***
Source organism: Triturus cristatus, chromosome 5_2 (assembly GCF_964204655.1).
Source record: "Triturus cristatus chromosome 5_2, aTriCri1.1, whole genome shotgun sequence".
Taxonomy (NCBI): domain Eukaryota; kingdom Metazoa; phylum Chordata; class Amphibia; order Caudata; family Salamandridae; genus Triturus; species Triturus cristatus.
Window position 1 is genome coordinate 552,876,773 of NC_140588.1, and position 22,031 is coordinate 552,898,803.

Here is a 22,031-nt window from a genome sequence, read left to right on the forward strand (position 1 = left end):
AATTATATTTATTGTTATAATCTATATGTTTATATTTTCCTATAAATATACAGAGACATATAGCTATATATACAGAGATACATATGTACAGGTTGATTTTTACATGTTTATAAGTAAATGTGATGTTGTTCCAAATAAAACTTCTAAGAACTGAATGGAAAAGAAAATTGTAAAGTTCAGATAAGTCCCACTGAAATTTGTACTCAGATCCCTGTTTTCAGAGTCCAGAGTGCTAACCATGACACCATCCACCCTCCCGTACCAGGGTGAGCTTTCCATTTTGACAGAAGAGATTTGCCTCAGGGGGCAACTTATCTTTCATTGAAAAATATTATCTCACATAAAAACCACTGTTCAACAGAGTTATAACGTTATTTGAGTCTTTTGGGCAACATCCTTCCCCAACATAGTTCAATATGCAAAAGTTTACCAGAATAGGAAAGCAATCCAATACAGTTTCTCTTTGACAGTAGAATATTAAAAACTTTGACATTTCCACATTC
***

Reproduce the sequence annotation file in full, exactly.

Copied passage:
Source organism: Triturus cristatus, chromosome 5_2 (assembly GCF_964204655.1).
Source record: "Triturus cristatus chromosome 5_2, aTriCri1.1, whole genome shotgun sequence".
Taxonomy (NCBI): domain Eukaryota; kingdom Metazoa; phylum Chordata; class Amphibia; order Caudata; family Salamandridae; genus Triturus; species Triturus cristatus.
Window position 1 is genome coordinate 552,876,773 of NC_140588.1, and position 22,031 is coordinate 552,898,803.

Here is a 22,031-nt window from a genome sequence, read left to right on the forward strand (position 1 = left end):
AATTATATTTATTGTTATAATCTATATGTTTATATTTTCCTATAAATATACAGAGACATATAGCTATATATACAGAGATACATATGTACAGGTTGATTTTTACATGTTTATAAGTAAATGTGATGTTGTTCCAAATAAAACTTCTAAGAACTGAATGGAAAAGAAAATTGTAAAGTTCAGATAAGTCCCACTGAAATTTGTACTCAGATCCCTGTTTTCAGAGTCCAGAGTGCTAACCATGACACCATCCACCCTCCCGTACCAGGGTGAGCTTTCCATTTTGACAGAAGAGATTTGCCTCAGGGGGCAACTTATCTTTCATTGAAAAATATTATCTCACATAAAAACCACTGTTCAACAGAGTTATAACGTTATTTGAGTCTTTTGGGCAACATCCTTCCCCAACATAGTTCAATATGCAAAAGTTTACCAGAATAGGAAAGCAATCCAATACAGTTTCTCTTTGACAGTAGAATATTAAAAACTTTGACATTTCCACATTC